Unionism’s greatest threat is unionism itself - Noel Doran

Defeat for DUP leader Gavin Robinson would leave Belfast with no unionist MP for the first time

Noel Doran

Noel Doran

Noel was editor of The Irish News from 1999 until April 2024. He remains closely involved with the paper, and remains hopeful that Down are poised to win another All-Ireland championship

Gavin Robinson speaking after being ratified as DUP leader on Wednesday. PICTURE: MAL MCCANN
DUP leader Gavin Robinson's fight to retain his seat as East Belfast MP is symbolic of the wider pressures on unionism, including the fracturing of the unionist vote, Brexit border battles and demographic and constitutional shifts (Mal McCann)

The contribution by the main Stormont parties to the Westminster election campaign to date has provided compelling evidence to support the belief that the main threat to the union comes from unionists.

Nationalist politicians on both sides of the border have spent just over a century pushing for an end to partition, but their efforts so far have resulted in only limited degrees of progress, while unionists, by contrast, have managed to deliver a spectacular range of wounds to their own cause in recent years, and are giving the firm impression that they are far from finished yet.

Although it will be accepted that both sides have been responsible for serious errors of judgment in sectors including community relations, it is the way in which unionists have consistently acted against what will be widely regarded as their own best interests which has been striking.

Less than a decade ago, there was a definite sense that our devolved structures, with all their imperfections, were providing a reasonably settled form of government which may not have been delivering strong advances, but, as is always an achievement in our circumstances, were not unduly annoying any section of a divided society.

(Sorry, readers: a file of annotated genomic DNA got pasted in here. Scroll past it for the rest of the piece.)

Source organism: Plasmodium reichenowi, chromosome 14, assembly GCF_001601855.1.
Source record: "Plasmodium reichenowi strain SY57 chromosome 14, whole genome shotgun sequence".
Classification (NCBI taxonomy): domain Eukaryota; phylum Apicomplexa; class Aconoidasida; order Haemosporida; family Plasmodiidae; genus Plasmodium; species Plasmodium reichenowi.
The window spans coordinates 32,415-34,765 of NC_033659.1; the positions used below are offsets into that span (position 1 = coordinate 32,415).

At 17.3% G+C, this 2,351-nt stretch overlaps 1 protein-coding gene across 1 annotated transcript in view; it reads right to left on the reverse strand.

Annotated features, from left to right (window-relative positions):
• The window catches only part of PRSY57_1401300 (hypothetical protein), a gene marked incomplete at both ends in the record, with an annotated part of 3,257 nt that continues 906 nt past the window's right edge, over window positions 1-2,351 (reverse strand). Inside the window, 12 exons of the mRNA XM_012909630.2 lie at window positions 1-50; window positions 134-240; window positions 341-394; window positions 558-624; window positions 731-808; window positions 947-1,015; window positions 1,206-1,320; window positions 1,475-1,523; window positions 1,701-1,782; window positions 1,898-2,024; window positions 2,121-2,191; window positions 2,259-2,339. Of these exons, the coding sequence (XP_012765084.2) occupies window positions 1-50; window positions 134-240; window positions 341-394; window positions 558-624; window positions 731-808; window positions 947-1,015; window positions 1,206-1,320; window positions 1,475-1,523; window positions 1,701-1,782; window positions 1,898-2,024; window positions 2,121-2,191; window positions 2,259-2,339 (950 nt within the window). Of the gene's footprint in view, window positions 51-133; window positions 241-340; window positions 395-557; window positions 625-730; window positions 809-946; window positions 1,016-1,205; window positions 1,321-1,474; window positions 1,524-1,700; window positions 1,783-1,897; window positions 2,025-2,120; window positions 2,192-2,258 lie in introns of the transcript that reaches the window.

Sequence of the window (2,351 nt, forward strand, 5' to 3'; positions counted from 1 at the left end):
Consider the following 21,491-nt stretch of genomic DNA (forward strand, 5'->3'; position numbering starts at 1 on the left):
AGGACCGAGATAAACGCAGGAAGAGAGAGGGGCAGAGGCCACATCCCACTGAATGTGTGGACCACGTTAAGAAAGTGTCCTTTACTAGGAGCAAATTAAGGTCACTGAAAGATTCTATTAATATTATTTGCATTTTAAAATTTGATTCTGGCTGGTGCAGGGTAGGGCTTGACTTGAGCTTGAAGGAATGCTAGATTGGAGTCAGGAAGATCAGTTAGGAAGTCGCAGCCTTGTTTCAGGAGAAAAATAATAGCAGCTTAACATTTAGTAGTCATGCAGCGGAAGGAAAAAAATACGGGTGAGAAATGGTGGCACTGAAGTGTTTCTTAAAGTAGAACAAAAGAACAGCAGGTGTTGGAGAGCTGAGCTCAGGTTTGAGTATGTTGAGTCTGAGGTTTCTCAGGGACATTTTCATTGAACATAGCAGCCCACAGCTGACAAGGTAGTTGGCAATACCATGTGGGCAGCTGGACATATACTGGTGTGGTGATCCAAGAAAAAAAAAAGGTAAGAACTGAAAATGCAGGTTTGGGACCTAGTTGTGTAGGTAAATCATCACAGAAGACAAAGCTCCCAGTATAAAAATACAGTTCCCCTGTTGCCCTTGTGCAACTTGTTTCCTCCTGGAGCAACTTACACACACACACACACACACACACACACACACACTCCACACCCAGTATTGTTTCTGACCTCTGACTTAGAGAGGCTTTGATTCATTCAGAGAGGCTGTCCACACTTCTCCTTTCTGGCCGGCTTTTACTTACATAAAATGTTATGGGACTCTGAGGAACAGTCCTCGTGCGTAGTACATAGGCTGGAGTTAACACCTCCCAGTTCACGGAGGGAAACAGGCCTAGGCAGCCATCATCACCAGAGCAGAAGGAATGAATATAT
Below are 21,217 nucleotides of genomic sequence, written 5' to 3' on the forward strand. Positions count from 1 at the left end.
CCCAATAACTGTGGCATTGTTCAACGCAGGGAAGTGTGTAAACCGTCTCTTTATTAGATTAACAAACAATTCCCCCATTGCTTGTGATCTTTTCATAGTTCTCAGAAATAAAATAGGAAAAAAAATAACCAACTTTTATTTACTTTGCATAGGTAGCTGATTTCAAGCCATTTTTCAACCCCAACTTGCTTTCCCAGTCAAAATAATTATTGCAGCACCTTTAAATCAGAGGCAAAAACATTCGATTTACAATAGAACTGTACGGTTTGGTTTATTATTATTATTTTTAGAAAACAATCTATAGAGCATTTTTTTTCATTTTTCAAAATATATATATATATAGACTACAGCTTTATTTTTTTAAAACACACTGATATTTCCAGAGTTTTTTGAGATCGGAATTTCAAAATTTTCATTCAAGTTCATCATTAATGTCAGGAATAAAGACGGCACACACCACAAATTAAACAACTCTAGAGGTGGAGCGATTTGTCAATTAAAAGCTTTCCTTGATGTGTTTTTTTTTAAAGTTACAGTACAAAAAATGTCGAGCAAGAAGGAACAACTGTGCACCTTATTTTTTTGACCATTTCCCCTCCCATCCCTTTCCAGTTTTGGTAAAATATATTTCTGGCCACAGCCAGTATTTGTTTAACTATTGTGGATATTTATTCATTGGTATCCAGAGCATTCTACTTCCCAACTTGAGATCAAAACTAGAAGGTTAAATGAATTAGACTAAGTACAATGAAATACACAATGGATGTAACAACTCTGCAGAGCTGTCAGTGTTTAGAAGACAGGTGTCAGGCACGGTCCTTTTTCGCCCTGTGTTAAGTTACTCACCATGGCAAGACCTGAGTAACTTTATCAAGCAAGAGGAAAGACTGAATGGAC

While the debate on Irish unity had never faded away, many nationalists concluded that their short-term priorities would lie elsewhere as long as a relatively meaningless border remained only technically in place within the reassuring context of the European Union.

A little further generosity of spirit towards nationalism from the DUP group, which at that stage enjoyed a solid Assembly majority, would have copper-fastened its strong position to an even greater degree but instead, as has been well documented, the decision by the party to so enthusiastically back the disastrous Brexit project in 2016 is likely to go down as one of the biggest strategic blunders in the annals of unionism.

New DUP leader Gavin Robinson has started to backpedal from the Safeguarding the Union deal
New DUP leader Gavin Robinson has started to backpedal from the Safeguarding the Union deal (Ian Ian Knox)

It placed the whole issue of borders, first on land and then at sea, right at the top of the political agenda, galvanised nationalist thinking and eventually made the staging of a unity referendum an achievable aim for effectively the first time since the notably vague guidelines for the measure were included in the 1998 Good Friday Referendum.